The weather has been perfect for exploring, so yesterday I enjoyed rambling through backstreets. Bucharest is unique, in that some of its most extraordinary attractions are almost hidden away next to deteriorating or abandoned buildings. The maze of narrow cobblestone lanes in Lipscani District and Old Town are like this. The area is known as “Bucharest’s true heart”.
Streets are uncrowded right now, so exploring is special and not rushed. With endless cafés and patisseries along the way, you can stop for espresso and linger to your heart’s content.
Monasteries are among my favorite places, so I decided to visit beautiful Stavropoleos Monastery Church. It’s in Lipscani, along a sidestreet near Caru ‘cu bere’, a popular restaurant and historical monument with a 130-year history.
Caru ‘cu bere’
Caru ‘cu bere’ brewery was established in 1892 by brewer-merchant, Nicolae Mircea. The spectacular neo-gothic building has a vaulted ceiling and is decorated with stained glass, mosaics, gorgeous chandeliers and exquisite wood-carved paneling. I had lunch there, and the dynamic ambience is captivating, yet comfortable. I’m sure to return!
“In Lipscani, the true character of Bucharest is revealed through the area’s overt contrasts of old and new, east and west, developed and decrepit, chic and shambling, brassy and bohemian. If any area of Bucharest has the potential to be a viable tourist draw, it’s Lipscani.” Garrett Van Reed Local Life Bucharest
Stavropoleos was originally an Eastern Orthodox monastery for nuns. It’s built in Brâncovenesc style, “combining local, Oriental, Byzantine, and late Italian Renaissance elements. Archangels Michael and Gabriel are the church’s patron saints.
“The name Stavropoleos comes from the Greek word Stavropolis, meaning city of the cross. The monastery is known for Byzantine music, expressed through its renowned choir, and the largest collection of Byzantine music books in Romania.”
The church was built in 1724, during the reign of Nicholas Mavrocordatos, Prince of Wallachia between 1719 and 1730. Greek monk and architect, Ioannikios Stratonikeas built the monastery and named it after the metropolitan area he served.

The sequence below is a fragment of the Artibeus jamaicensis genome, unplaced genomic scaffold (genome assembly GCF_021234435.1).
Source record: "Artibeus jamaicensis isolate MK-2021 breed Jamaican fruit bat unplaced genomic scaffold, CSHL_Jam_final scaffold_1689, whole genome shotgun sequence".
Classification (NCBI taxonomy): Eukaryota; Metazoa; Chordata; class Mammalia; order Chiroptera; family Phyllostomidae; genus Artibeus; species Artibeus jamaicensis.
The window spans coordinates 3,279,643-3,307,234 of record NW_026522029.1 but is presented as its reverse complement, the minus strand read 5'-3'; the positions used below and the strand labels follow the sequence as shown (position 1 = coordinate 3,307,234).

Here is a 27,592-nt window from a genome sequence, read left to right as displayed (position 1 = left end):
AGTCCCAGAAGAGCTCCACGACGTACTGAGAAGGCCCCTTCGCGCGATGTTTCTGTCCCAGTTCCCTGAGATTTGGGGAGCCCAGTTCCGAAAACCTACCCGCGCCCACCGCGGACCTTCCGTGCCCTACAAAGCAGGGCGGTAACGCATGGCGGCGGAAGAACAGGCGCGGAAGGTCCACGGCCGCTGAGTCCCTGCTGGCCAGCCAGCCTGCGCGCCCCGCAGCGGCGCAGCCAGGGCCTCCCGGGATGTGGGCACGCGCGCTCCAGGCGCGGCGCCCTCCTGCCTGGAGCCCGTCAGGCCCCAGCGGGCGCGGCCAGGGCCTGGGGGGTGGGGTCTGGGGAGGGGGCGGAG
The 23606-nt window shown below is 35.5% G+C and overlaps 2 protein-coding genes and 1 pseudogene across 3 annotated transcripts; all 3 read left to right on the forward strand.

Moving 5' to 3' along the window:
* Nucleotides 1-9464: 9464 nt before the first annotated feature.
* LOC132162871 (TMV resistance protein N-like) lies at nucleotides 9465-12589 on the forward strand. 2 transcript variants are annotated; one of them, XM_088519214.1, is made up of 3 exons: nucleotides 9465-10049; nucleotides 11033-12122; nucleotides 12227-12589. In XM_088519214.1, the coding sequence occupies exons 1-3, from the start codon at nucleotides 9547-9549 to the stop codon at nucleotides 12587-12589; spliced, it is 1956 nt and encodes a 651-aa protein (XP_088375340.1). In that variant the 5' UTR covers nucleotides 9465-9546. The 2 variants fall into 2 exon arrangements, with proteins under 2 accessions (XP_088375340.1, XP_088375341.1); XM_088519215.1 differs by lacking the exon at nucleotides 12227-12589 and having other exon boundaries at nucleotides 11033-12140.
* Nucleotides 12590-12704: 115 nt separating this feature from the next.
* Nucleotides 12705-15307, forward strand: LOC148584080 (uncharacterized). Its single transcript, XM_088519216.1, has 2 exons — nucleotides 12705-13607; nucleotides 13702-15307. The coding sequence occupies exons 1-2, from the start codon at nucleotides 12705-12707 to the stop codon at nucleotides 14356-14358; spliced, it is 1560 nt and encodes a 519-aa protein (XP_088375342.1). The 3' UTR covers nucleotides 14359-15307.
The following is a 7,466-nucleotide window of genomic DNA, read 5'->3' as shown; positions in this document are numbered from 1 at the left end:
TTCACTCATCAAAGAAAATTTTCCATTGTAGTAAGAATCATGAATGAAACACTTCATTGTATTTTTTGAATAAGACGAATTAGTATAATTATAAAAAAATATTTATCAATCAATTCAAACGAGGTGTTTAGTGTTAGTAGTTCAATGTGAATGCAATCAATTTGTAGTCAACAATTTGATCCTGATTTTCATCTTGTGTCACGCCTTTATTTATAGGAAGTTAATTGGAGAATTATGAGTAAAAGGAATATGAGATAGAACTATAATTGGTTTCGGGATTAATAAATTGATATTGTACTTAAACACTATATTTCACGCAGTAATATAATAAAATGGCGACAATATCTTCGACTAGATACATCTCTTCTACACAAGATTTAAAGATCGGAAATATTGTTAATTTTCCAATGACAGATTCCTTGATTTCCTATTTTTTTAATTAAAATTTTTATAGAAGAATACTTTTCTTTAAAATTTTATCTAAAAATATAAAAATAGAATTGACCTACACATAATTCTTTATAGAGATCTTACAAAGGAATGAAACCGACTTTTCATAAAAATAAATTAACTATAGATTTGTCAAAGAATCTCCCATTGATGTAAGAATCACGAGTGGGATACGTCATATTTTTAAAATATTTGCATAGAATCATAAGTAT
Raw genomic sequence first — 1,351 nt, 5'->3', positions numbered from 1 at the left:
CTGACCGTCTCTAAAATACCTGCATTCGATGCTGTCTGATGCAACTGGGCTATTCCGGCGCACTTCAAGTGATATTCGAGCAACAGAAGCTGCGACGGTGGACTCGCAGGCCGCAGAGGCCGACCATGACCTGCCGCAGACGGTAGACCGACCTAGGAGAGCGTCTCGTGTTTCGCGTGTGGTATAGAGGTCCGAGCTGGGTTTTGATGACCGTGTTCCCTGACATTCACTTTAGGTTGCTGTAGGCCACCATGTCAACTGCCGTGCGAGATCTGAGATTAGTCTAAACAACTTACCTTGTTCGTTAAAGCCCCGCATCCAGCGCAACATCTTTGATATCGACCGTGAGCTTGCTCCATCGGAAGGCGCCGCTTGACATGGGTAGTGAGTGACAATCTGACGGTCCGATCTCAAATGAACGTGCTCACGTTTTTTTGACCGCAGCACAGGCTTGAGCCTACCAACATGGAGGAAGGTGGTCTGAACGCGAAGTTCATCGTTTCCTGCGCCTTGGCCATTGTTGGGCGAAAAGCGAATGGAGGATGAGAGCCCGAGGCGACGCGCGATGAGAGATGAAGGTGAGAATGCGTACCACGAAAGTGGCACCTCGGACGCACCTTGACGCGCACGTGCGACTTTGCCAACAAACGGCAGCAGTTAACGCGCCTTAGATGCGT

In the 19th century, the church was damaged by earthquakes and fires. Its dome fell. At the beginning of the 20th century, the church, its dome, and paintings were restored. Between 1904 and 1940 Stavropoleos was closed for religious services, and now it only functions as a museum. The church’s collection of rare icons, iconoclastic objects, history and religious books, and interior and exterior frescoes was partially preserved. I sat for some time admiring the beautiful interior and peaceful atmosphere.
Father Dumitru Iliescu-Palanca
Stavropoleos was the home of Father Dumitru Iliescu-Palanca who worked on the church’s restoration. He was arrested several times between 1942 and 1945 and imprisoned for a month in the communist internment camp at Tismana Monastery.
Father Iliescu-Palanca joined the Vlad Țepeș Anti-Communist Resistance Organization. He was arrested for this, and “after a tough investigation sentenced to 20 years of forced labor and 10 years of civic degradation”. He died in 1963, at a communist forced labor camp in Salcia.
Created in 1994, the Stavropoleos Byzantine Choir is led by Archdeacon Gabriel Constantin Oprea. He “officiates and chants at the Stavropoleos Church and teaches Byzantine music at the National University of Music Bucharest. The choir performs in Romania and abroad. They sing neo-Byzantine music, a “rare occurrence for churches in Romania”.
Library and Courtyard
Today, Stavropoleos Church is “engaged in renovating old books, icons, and sacerdotal (priestly) clothing”. The monastery’s library contains over 8,000 books of theology, byzantine music, arts, and history. Books include catechetic writings, language dictionaries and textbooks, studies on Byzantine art and Orthodox iconography, and 18th century Romanian history and civilization.
The monastery started a virtual library project to digitize its old books. Some of them are from the personal library of Romanian art historian Vasile Drăguț, former rector of Bucharest University of Arts. A special feature of the monastery is its small courtyard with an open-air collection of unique stone crosses and fragments of churches that no longer exist.